Another version of the Midrash suggests that when Elijah complains about the people breaking the covenant, he is referring to their failure to observe the covenant of circumcision (brit mila). Here too, God is frustrated by the prophet’s lack of loyalty to his people. He declares that from here on in, Elijah must attend every brit mila, to witness the ritual and testify about how loyal the Jewish people are to God and his covenant.
That is why to this day, at every circumcision ceremony, we reserve a chair for Elijah (Pirkei d’Rabbi Eliezer 28).
This week, in the final words of the last of the prophets, we are taught that Elijah, who doubted his people’s faithfulness, will restore their relationship with God.
Rashi tells us that this time, instead of cajoling them, Elijah will fortify the relationship based on love. This matches Rashi’s commentary on the Shema, where he explains that while fear and coercion may compel people to act religiously for a short time, only love can inspire an enduring relationship with God.
Some years ago, I asked my friend Rabbi Yedidya Sinclair, then campus rabbi at Cambridge University, whether there were common denominators between the yeshivot whose graduates remained observant throughout their university studies and those whose alumni removed their kippot. He gave a fascinating answer.
Yeshivot where rabbis demonstrably cared about their students’ character, happiness and welfare produced alumni whose religious commitment remained stable, whereas yeshivot where the focus was exclusively academic, with little concern for the students’ personal development, tended to yield graduates who were easily seduced into abandoning their faith.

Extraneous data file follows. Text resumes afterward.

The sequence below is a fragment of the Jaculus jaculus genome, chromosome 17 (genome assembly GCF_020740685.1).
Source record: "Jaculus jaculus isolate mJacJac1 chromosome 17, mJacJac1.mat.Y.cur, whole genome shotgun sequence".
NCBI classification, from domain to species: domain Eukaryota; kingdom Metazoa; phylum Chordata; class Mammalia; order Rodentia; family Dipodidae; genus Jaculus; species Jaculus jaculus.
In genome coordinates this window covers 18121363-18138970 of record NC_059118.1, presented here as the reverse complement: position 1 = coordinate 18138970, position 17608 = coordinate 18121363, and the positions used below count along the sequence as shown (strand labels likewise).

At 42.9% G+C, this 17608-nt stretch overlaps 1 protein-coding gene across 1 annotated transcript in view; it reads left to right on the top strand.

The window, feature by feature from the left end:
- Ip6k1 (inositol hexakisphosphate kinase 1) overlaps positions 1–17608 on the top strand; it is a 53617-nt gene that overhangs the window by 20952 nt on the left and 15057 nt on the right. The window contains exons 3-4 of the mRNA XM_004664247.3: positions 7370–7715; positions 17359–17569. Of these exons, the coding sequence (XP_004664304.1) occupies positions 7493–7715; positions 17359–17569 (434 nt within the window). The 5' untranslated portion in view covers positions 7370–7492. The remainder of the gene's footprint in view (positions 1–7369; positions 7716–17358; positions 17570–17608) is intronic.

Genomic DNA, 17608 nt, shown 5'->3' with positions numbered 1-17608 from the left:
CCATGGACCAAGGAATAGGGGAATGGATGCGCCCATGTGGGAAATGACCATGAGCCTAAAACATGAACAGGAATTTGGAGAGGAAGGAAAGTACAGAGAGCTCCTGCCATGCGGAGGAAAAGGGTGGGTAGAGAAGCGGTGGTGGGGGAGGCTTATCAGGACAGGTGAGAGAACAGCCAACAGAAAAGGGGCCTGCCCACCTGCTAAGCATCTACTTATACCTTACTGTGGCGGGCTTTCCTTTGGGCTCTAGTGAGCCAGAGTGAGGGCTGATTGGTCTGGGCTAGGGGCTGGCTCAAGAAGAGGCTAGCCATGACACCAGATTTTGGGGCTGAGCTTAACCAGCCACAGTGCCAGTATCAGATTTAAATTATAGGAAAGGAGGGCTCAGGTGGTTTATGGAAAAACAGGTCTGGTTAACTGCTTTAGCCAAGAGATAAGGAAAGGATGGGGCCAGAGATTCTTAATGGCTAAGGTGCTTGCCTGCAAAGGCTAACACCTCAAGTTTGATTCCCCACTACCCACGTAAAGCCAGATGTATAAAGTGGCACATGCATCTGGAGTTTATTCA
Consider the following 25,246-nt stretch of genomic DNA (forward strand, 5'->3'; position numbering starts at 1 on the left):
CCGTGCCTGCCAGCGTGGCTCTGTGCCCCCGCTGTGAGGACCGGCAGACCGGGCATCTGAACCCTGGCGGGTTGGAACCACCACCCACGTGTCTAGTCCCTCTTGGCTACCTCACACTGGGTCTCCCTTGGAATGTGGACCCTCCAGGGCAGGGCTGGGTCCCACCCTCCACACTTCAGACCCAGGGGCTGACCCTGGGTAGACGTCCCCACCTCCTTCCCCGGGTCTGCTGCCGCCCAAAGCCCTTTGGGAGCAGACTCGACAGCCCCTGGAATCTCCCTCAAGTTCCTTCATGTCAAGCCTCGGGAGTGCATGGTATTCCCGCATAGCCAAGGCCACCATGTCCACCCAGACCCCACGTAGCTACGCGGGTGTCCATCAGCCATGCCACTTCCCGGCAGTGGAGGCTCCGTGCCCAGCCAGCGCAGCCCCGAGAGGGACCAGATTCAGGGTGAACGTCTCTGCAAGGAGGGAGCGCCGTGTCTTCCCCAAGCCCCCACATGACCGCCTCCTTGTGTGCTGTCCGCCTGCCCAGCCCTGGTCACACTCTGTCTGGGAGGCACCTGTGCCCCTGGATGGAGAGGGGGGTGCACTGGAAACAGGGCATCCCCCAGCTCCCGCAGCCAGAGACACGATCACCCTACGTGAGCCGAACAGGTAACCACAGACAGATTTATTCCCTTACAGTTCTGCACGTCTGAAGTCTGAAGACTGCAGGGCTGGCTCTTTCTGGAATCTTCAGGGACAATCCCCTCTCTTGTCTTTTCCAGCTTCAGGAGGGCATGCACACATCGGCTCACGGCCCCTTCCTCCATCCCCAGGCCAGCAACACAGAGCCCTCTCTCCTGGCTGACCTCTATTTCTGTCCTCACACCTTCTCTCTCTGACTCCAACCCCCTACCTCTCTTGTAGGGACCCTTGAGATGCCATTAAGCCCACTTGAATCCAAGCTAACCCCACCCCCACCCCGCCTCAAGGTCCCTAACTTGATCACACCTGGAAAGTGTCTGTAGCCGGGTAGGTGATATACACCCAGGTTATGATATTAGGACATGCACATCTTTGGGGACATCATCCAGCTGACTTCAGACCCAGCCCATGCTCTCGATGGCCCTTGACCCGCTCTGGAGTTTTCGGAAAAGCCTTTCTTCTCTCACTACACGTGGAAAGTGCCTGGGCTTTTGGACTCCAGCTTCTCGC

This idea was powerfully expressed in a story told by hassidic Rabbi Raphael of Bershad. A man once went to the Ba’al Shem Tov, the founder of hassidism. “My son is not obedient and he spurns our faith,” the man cried.
“Then you must love him more,” replied the rabbi. When the man returned a few months later, bitterly complaining that he had seen no improvement in his son’s behavior, the rabbi’s response was decisive. “Then you must love him even more,” he said (Midrash Pinhas 38).
This need for loving relationships is found in the Mishna, which takes the words of our verse literally.
The Mishna explains that when the prophet says that Elijah will settle disputes between parents and children, this means that he will settle disputes among scholars and make peace in the world (Eduyot 8: 7).
In fact, the two interpretations are closely related, for we cannot have a close relationship with God if we are fighting our family, colleagues and associates. Only love can restore our relationships to God, our family and peers.
On Seder night, Elijah the prophet visits every Jewish home. The symbolism is poignant. God’s prophet does not just visit the rich, the famous, the scholarly or the saintly; he comes to every Seder, caring about every Jew.
Rabbi David Kimhi (1160-1235) suggests that the children and parents will unite in rebuilding their relationship with God. As we sit around the Seder table, reading the Haggada, asking questions and sharing knowledge, we strengthen our families and reinforce our relationship with God. Elijah is already beginning his work as the ultimate outreach worker.
May we all be blessed with a peaceful, happy Passover.
Hag sameah! 
The writer is the British United Synagogue’s rabbi in Israel.